Wednesday, April 6, 2011

Study Skills 101: Context

I was reading an excerpt from a column this morning about Muslims and Christians, and how Christians think the Quran is full of violence. I thought it was interesting, given yesterday's post. Actually, the excerpt was called "The Bible's endorsement of violence." Eye-catching title, isn't it? The author mentioned Matthew 10:34, where Jesus says, "I did not come to bring peace, but a sword."

And that's it. That's the only part of that section he quoted. Just looking for something about a sword.

The author then said, "Scholars from both faiths can provide context that helps explain these troubling quotes from a more primitive time. But why is Islam alone held responsible for the violence in its holy book?"

*ahem*

Jesus wasn't talking about actual violence in that verse, dude.

Context is everything.

You can pull any verse out of anywhere and make it sound awful. You can pull a sentence out of any book you read and try to make it say what you want it to say. The difference with the Bible is that it's saying what God wants it to say. You have to really look at the context. Always.

FACT: If you're studying the Bible without considering context, you're not studying the Bible.

What about that particular verse, Matthew 10:34? If you look at the verses before and after it (Matthew 10:32-39), you'll see that the sword is not a sword of violence or death—it's a sword of division. He's explaining that when we follow Christ, it'll cause divisions in our lives. Our families or friends may not believe that way we do. We have to be willing to sacrifice those relationships for our walk with Jesus.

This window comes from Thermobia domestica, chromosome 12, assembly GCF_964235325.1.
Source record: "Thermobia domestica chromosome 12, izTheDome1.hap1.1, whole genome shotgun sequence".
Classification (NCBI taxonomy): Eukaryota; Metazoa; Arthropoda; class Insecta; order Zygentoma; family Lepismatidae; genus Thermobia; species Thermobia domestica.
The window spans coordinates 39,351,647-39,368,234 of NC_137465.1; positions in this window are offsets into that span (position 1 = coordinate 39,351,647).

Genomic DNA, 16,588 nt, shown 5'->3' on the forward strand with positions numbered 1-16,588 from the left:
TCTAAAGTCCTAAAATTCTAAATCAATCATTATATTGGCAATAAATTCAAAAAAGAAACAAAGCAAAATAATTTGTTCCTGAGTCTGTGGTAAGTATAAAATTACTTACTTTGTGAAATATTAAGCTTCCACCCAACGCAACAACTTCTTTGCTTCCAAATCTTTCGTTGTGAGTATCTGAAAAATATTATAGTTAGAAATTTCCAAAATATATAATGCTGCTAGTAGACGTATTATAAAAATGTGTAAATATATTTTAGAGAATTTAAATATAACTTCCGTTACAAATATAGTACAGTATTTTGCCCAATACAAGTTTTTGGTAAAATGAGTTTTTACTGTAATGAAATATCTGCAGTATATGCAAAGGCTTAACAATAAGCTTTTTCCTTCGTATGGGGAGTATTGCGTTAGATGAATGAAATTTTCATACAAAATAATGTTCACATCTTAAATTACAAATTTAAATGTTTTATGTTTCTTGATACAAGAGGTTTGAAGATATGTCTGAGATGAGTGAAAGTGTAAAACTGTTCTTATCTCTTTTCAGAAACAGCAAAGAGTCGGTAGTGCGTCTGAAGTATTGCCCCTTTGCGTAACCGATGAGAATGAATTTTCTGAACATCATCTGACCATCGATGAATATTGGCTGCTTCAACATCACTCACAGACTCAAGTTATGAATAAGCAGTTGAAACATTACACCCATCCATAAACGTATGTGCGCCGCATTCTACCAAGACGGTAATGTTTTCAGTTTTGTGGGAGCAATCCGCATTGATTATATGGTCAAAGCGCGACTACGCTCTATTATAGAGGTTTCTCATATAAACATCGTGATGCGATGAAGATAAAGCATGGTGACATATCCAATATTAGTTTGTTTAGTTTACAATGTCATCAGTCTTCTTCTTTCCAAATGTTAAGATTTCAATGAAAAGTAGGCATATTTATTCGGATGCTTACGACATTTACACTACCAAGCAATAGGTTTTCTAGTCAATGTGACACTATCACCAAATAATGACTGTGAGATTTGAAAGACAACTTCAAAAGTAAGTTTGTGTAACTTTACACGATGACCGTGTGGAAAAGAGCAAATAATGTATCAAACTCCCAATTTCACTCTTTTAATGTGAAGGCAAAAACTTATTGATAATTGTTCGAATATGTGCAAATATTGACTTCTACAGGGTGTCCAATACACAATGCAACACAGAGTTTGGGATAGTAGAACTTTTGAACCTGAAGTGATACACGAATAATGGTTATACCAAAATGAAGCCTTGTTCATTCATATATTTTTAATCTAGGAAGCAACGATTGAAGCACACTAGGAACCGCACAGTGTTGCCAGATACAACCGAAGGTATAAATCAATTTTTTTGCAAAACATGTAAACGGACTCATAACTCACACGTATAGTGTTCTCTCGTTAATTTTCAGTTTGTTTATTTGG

When you see a single line from the Bible anywhere, whether it's in print somewhere or your pastor pulls a single verse into his sermon to prove a point (yes, even some pastors ignore context to make a point), be wary. Go read around that verse. Look for the context. Find out what God is trying to say, not the human feeding it to you.

And, trust me, you don't have to be a theologian or Bible scholar to study the Bible effectively. It's meant for every follower of God to understand.

5 comments:

  1. So true! I love how people pull things out and just interpret the way they want to as long as it sheds a negative light on Christianity. Ignorance is not bliss, but I can't post it on everyone's forhead I guess so prayer is all I can do.

    ReplyDelete
  2. I guess that ou can put a negative spin on anything if you try hard enough. It's a shame that some people use religion-meant to embody love, understanding and acceptance to endorse the antithesis.

    ReplyDelete
  3. So true. Scary how many "Christian" authors take the Word out of context too. Some books in Christian book stores really shouldn't be there...

    ReplyDelete
  4. Totally agree with you. And never having read the Quran, I would say we might want to remember that we need to keep it in context, too. Just sayin.

    ReplyDelete
  5. So true.We are to study the Scriptures for ourselves just like the new believers in the book of Acts, it says they examined the Scriptures for themselves and they had Peter as a pastor! Context is a huge issue, you are right. Everything has to be read in context.

    ReplyDelete

I wrote the thing. You read the thing. Don't be too lazy to comment!